As you fill-in and update the order of your concepts on the “Concept Order” sheet, the spreadsheet will automatically check your constraints. The first set of columns on this sheet are a reflection of the “Concept Order” sheet, but they should not be changed. They are there as an aid to fill in the constraints.

spreadsheet for figuring out constraints

Column meanings

A-G. Same as in the “Concept Order” sheet
H. Constraint Okay? – This will have TRUE if the constraint is fulfilled and FALSE if the constraint is being violated.
This is highlighted where violated constraints are highlighted in red and okay constraints are in green.
I. Comparer – This describes the constraint being checked in column H and should be read as “[Item 1] [Comparer] [Item 2]”. The short name of the comparers map to the below list. So for example in the screenshot above for the first row “Concept B should be seen by lecture 2.”

  • By Lec – __ should be seen by lecture __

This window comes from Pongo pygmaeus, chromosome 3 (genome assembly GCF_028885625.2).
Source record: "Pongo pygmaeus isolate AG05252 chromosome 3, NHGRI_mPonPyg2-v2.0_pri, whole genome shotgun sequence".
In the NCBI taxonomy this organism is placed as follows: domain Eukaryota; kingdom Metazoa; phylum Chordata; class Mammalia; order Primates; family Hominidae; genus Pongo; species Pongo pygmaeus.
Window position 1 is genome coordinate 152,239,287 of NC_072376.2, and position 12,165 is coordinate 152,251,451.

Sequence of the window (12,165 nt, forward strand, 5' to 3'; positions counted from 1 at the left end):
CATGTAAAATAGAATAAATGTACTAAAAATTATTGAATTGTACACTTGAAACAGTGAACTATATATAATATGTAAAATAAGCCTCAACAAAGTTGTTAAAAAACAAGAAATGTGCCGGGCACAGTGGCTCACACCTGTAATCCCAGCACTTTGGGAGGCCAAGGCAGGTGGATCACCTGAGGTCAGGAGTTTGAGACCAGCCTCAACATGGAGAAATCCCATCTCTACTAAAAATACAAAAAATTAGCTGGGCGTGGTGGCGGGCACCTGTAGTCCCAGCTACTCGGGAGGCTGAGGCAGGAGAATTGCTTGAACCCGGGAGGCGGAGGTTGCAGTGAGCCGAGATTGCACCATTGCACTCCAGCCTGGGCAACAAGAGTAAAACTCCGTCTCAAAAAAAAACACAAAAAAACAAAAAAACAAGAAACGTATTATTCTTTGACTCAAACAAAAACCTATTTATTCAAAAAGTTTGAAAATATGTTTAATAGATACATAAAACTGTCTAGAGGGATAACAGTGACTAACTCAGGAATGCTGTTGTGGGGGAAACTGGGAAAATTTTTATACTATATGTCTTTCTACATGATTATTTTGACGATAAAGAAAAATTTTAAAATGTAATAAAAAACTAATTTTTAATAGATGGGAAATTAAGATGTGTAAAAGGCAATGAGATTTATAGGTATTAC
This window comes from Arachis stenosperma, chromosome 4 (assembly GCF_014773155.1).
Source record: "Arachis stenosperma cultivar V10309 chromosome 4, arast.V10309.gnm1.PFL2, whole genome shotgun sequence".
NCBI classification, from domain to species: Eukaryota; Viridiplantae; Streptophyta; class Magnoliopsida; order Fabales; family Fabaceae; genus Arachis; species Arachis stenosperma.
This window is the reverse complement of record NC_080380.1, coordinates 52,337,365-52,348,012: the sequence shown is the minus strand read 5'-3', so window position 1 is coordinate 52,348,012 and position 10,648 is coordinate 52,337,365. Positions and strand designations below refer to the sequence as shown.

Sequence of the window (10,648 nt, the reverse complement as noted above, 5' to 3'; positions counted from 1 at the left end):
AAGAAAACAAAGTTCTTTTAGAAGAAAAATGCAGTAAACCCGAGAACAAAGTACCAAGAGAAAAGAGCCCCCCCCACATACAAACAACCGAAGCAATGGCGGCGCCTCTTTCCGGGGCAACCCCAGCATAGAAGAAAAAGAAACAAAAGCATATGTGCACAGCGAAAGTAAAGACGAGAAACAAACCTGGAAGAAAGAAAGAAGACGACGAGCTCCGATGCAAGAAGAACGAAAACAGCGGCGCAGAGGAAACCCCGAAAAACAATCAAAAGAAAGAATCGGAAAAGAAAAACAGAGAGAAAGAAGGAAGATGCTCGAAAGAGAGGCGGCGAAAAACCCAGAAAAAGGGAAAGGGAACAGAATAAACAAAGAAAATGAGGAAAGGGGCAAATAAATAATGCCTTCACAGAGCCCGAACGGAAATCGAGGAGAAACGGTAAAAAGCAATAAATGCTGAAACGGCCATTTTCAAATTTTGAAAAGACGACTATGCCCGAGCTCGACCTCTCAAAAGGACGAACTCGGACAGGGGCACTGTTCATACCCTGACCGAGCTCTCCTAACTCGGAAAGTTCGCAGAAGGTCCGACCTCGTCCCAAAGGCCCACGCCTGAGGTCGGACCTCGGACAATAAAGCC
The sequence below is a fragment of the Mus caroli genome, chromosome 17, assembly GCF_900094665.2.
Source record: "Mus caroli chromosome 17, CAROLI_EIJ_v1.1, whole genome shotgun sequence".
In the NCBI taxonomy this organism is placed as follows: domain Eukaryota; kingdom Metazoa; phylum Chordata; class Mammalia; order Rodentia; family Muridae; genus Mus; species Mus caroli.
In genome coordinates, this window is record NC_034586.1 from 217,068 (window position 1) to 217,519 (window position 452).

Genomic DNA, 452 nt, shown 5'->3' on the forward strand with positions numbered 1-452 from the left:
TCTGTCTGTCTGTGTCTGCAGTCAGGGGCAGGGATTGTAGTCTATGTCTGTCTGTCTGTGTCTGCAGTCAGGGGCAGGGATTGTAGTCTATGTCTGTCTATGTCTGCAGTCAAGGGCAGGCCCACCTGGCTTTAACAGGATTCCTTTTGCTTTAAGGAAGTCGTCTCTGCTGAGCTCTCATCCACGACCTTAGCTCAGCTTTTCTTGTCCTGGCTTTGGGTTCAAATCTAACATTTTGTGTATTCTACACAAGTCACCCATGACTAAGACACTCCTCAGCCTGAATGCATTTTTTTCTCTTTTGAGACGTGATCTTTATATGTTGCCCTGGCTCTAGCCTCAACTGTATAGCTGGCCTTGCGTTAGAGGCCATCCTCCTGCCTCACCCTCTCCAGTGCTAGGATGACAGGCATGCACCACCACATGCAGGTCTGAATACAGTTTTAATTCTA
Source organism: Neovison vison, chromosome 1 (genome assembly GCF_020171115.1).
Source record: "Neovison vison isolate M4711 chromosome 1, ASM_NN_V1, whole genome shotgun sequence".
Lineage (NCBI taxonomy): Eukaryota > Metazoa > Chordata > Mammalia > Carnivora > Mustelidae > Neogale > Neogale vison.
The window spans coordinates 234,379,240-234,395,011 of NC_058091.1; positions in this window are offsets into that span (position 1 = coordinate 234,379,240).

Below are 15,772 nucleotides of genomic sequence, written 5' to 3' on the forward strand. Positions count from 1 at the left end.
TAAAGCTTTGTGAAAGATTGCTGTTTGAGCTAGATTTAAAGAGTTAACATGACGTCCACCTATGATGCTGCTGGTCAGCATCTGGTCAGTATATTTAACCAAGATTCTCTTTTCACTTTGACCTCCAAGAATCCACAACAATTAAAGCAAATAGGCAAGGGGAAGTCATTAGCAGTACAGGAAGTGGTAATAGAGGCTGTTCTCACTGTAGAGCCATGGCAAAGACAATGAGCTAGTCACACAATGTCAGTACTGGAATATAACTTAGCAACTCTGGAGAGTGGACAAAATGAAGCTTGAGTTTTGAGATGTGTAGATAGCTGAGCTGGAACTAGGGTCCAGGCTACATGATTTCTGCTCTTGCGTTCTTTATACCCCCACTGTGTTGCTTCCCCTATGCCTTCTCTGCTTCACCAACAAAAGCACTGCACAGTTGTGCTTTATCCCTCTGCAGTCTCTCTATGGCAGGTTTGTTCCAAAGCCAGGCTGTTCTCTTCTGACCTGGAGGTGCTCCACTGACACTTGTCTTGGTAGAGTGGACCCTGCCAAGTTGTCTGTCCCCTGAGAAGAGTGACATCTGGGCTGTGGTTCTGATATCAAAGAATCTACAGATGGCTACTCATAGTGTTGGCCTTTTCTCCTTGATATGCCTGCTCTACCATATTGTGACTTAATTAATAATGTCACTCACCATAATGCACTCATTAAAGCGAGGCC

• On Lec – __ should be seen on lecture __
  • Total days – __ is a total of __ day(s)
  • Same day as – __ is on the same day as __
  • Before or on – __ is before or on the same day as __

J. Item 1 – A concept the constraint is being applied to
K. Item 2 – A concept or value for the constraint

How to use the sheet

To use this sheet it is important to always keep a copy of the H and I cells of the constraints you plan to use. The formulas in column H is how these constraints are checked. If necessary copy those cells to the bottom of your list of constraints as a backup.

  1. Choose the constraint you want to use and copy its H and I cells to the constraint’s row.
  2. Fill in column J and K for item 1 and item 2 of your constraint.
Andrea Novicki

Author: Andrea Novicki

Andrea helps faculty teach effectively and efficiently. She works primarily with scientists, using her biology background, love of science and teaching experience. Her current enthusiasms include active learning, group learning (especially team-based learning) and assessment.